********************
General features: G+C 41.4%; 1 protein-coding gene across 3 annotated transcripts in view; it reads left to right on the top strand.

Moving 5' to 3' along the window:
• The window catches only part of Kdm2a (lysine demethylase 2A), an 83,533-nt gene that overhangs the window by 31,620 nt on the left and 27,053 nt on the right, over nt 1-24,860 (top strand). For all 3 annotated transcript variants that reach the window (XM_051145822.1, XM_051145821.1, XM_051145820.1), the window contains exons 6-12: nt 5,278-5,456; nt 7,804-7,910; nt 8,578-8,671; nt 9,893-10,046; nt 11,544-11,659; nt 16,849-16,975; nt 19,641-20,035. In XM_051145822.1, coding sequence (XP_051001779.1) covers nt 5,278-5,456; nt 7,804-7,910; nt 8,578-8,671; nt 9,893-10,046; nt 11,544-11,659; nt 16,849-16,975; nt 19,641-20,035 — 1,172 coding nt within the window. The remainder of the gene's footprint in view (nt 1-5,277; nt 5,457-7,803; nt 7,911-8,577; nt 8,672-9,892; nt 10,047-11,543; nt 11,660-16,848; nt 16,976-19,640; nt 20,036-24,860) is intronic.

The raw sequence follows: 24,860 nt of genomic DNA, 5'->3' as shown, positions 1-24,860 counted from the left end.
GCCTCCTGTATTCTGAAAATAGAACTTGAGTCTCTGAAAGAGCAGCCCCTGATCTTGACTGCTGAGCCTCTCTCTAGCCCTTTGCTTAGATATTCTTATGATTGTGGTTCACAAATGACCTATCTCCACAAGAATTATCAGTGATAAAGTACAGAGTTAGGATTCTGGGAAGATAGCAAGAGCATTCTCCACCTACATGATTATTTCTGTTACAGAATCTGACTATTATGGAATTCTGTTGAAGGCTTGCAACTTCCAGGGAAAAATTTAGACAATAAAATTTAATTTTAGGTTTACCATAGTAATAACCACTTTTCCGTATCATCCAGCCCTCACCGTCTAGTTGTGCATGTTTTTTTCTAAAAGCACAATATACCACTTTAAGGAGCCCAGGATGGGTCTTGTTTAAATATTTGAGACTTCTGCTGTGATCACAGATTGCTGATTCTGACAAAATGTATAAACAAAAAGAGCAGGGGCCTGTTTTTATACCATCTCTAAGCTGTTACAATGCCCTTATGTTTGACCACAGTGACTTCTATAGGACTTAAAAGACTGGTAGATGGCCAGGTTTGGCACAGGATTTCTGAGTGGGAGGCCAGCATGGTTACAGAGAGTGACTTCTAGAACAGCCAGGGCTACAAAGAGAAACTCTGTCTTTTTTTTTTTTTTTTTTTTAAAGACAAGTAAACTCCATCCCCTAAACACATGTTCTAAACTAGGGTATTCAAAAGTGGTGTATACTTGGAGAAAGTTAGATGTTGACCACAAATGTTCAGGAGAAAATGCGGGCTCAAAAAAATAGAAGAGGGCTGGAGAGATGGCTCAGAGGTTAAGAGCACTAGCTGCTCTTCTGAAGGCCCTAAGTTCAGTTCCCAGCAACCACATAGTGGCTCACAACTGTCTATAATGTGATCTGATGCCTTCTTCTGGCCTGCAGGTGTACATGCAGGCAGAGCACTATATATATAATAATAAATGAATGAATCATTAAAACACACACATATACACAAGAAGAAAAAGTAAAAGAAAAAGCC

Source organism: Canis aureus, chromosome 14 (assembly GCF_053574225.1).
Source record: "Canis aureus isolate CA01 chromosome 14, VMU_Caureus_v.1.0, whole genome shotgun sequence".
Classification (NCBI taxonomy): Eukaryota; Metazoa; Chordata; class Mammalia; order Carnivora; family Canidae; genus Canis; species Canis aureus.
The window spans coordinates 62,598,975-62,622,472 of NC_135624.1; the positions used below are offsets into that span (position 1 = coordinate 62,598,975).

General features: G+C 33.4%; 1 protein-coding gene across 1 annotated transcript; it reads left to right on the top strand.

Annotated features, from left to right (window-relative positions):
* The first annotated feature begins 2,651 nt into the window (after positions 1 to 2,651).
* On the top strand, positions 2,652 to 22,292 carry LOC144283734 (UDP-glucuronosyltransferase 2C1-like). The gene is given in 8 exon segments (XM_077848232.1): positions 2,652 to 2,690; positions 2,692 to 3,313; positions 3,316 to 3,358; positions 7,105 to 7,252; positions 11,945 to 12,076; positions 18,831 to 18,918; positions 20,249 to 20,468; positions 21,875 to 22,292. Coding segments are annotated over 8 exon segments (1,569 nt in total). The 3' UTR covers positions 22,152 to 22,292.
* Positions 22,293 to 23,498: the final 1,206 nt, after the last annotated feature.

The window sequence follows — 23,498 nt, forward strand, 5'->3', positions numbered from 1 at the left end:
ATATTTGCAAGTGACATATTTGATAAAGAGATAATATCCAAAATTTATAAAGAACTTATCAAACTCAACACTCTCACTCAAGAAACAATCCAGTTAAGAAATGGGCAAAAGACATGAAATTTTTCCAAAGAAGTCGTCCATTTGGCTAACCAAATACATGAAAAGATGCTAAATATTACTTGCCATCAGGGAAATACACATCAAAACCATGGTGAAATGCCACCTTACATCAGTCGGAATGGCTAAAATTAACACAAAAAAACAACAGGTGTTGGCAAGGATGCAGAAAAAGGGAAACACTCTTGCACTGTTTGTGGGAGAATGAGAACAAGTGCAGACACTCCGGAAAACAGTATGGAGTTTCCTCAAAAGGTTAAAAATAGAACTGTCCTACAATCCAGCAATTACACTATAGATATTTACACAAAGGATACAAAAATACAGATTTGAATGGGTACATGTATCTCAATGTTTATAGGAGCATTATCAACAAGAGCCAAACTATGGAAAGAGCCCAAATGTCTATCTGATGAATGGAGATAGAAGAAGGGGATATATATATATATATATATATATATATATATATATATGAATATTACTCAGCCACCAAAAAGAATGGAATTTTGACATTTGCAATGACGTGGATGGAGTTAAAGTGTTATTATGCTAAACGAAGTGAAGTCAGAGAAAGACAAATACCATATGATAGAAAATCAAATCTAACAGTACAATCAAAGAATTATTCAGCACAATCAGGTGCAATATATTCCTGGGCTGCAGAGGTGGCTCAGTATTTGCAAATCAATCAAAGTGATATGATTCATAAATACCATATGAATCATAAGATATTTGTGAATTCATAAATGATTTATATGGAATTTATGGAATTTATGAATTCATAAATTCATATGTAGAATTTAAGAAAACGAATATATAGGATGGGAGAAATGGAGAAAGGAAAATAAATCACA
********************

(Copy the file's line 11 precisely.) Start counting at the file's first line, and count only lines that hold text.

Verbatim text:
Annotated features, from left to right (window-relative positions):